Herman Creek

Dry Creek Falls

You can also do an easy 4.4-mile hike/run to Dry Creek Falls starting on the PCT at the Cascade Locks trailhead.

Viento State Park to Starvation Creek 5-Miler

If you haven't checked out this recently-completed, car-free section of the Historic Columbia River Highway, you're in for a treat! Starting at Viento State Park (exit 56 off I-84), you can now run 2.5 miles heading west to the end of the Starvation Creek trail (5 miles round trip). The paved path rolls alongside several waterfalls and streams while offering sweeping views of the Gorge. Learn more here about the historic highway's future restoration projects. 

Columbia Gorge Half Marathon

The Columbia Gorge Half Marathon is one of my favorite road half marathons anywhere (you can also run 26.2). Stunningly beautiful and well-organized, it draws runners from across the country. Be sure to register early because it sells out. Pups can run, too! They even get their own timing chip and results by accompanying their owners in the dog leg categorySo darn cute! I was cheering for all the doggies along the way. 

Photo by Scott McMullen

Today, we had ideal running conditions—low 50s, no wind, no rain, peak fall colors, and AC/DC blaring at the start, always a good thing. After climbing about 400 feet over the first 3.5 miles, I settled into a comfortable 8:25 pace finishing in 1:50—two minutes slower than last year, but a time I was happy with nonetheless.

I was definitely inspired by meeting Olympian Shalane Flanagan, one of my running heroes, and Chef Elyse Kopecky, who also ran the half marathon, at their Run Fast Eat Slow book-signing event yesterday at Shortt Supply in Hood River, where we picked up our race packets. Shalane and Elyse were so kind and engaging, and their cookbook is fabulous. My 8-year-old daughter and I have been making the (addictive) superhero muffins lately. Elyse suggested substituting apples for zucchini in the recipe this time of year, which I'll definitely do. Yum!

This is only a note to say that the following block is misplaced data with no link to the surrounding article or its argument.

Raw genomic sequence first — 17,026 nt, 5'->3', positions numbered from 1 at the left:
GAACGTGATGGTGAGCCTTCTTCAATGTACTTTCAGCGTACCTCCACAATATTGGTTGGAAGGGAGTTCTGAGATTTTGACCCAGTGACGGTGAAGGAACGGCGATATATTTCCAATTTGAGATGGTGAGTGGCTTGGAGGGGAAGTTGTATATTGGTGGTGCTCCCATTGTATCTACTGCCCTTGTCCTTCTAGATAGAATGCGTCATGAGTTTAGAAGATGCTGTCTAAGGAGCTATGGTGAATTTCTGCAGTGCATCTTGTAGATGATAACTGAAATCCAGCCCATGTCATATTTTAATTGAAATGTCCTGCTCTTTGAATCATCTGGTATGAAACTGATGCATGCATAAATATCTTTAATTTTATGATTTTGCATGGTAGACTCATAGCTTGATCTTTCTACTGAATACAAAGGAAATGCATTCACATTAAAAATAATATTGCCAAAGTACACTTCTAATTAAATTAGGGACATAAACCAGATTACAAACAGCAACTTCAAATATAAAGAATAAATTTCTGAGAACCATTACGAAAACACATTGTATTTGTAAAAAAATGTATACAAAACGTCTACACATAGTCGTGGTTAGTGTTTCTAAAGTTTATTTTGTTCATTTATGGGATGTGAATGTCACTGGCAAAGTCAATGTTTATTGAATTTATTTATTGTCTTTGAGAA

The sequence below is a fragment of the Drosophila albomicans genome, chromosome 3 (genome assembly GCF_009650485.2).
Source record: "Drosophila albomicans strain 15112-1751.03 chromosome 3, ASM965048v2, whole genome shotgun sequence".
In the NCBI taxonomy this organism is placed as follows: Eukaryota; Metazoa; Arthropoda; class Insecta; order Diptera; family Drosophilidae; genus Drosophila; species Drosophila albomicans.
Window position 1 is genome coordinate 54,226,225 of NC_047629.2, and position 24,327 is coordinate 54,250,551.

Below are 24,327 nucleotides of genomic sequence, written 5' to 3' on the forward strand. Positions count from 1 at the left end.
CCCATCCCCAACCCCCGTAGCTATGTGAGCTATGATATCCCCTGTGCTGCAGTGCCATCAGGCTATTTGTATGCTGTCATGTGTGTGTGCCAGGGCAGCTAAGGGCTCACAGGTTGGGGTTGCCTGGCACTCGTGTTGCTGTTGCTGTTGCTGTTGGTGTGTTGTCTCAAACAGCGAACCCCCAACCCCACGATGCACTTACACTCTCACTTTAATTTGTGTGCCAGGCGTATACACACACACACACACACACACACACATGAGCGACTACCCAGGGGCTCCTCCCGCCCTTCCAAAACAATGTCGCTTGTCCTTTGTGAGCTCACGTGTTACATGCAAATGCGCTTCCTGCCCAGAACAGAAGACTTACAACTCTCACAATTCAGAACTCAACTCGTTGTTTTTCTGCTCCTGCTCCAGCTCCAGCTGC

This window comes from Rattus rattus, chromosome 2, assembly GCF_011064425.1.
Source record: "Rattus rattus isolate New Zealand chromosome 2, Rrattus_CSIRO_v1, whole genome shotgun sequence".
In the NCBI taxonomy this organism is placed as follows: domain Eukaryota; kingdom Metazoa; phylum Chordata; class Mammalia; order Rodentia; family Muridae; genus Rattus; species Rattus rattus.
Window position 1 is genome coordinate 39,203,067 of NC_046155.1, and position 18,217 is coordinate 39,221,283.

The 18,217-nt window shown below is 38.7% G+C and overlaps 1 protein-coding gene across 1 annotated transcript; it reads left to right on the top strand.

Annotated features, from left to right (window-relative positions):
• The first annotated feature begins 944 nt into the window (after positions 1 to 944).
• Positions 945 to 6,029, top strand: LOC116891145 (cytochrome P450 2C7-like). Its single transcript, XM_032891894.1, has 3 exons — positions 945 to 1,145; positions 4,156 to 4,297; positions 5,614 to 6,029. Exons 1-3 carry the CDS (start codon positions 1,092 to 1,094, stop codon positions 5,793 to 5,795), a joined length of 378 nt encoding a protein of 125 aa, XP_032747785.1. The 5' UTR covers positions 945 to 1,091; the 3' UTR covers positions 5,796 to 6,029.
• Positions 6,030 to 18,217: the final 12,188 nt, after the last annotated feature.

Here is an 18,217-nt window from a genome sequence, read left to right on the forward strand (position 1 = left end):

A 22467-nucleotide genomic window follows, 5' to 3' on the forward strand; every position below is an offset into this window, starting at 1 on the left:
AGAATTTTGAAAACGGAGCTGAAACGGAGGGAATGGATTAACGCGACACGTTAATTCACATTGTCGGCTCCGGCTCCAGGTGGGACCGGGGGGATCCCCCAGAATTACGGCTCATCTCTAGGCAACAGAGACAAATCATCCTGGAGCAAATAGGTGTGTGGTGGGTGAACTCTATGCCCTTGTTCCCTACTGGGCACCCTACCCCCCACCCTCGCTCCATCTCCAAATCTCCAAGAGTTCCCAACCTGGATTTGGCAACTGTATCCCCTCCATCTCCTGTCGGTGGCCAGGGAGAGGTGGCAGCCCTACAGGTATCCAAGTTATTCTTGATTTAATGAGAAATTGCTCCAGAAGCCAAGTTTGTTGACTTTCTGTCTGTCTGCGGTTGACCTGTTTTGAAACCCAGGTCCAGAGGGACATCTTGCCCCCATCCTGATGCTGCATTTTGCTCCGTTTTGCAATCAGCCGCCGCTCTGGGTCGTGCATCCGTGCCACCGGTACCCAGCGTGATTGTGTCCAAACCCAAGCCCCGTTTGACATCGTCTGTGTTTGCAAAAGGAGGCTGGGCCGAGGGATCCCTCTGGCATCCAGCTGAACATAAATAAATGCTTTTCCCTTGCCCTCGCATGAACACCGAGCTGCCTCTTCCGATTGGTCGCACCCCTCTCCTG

In the last blog post, I wrote about tapering for the Portland Marathon, which I didn't get to run because I got sick a few days beforehand. As I lay in bed wracked with fever and chills, I finally accepted that no amount of elderberry, echinacea, or vitamin C was going to get me to the start line healthy. Of course I was heartbroken—all those miles over the summer! And worse, this was the second marathon I'd recently trained for but didn't start due to illness or injury. I was discouraged and depressed, but the support of my husband and dear friends helped me put things in perspective. Interestingly, both local marathons I'd signed up for had problems with their courses: the Vancouver USA Marathon was too short; Portland was too long, at least for runners in corrals C through H, which likely would have affected my goal of qualifying for Boston. Perhaps running 26.2 just wasn't meant to be this year. I still enjoyed all the training, which is what running is about for me anyway—the pure joy of it, even on the hard days. 

Time to Taper

I snapped this photo during a 20-mile run today, the final long run before the Portland Marathon in three weeks. I'd planned to run a marathon in June, but strained my right hip while lifting a heavy rock about five weeks before the race. Ten days later just as I was finding my groove again on an easy trail run, a dog charged toward me and bit my right thigh, which required a trip to our local urgent care clinic and a tetanus shot (I hope this never happens to you, but if it does, be sure to get the owner's information and report it to your doctor and/or the health department). Clearly, things were not flowing, so I modified my goal and ran a half marathon instead while setting my sights on a fall marathon. And here it is--taper time already. No dog bites or injuries and just a few weeks to go after many sweaty miles this summer. My mantra right now: Stay healthy. 

The Dalles Riverfront Trail

Deschutes River Railbed Trail

I'm deeply in love with this magical place. While it's often too hot and dry here in July and August, it's perfect the rest of the year. Today we started at 7 a.m. and ran 20 miles in ideal conditions--light breeze, sunshine, low 60s. The air, as always, was deliciously pungent with sagebrush and juniper. There are a few different trails you can take, but we typically stay on the railbed trail, a flat, double-track, fine-gravel path that follows the river. It's great for mountain biking, too. You can also take single-track trails through the hills, although some are rather rocky. 

Sagebrush in late September

Getting there: It's about 40 minutes east of Hood River. Off I-84, take exit 97. Follow OR 206 E for 3 miles to the parking lot and trailhead at the Deschutes River State Recreation Area.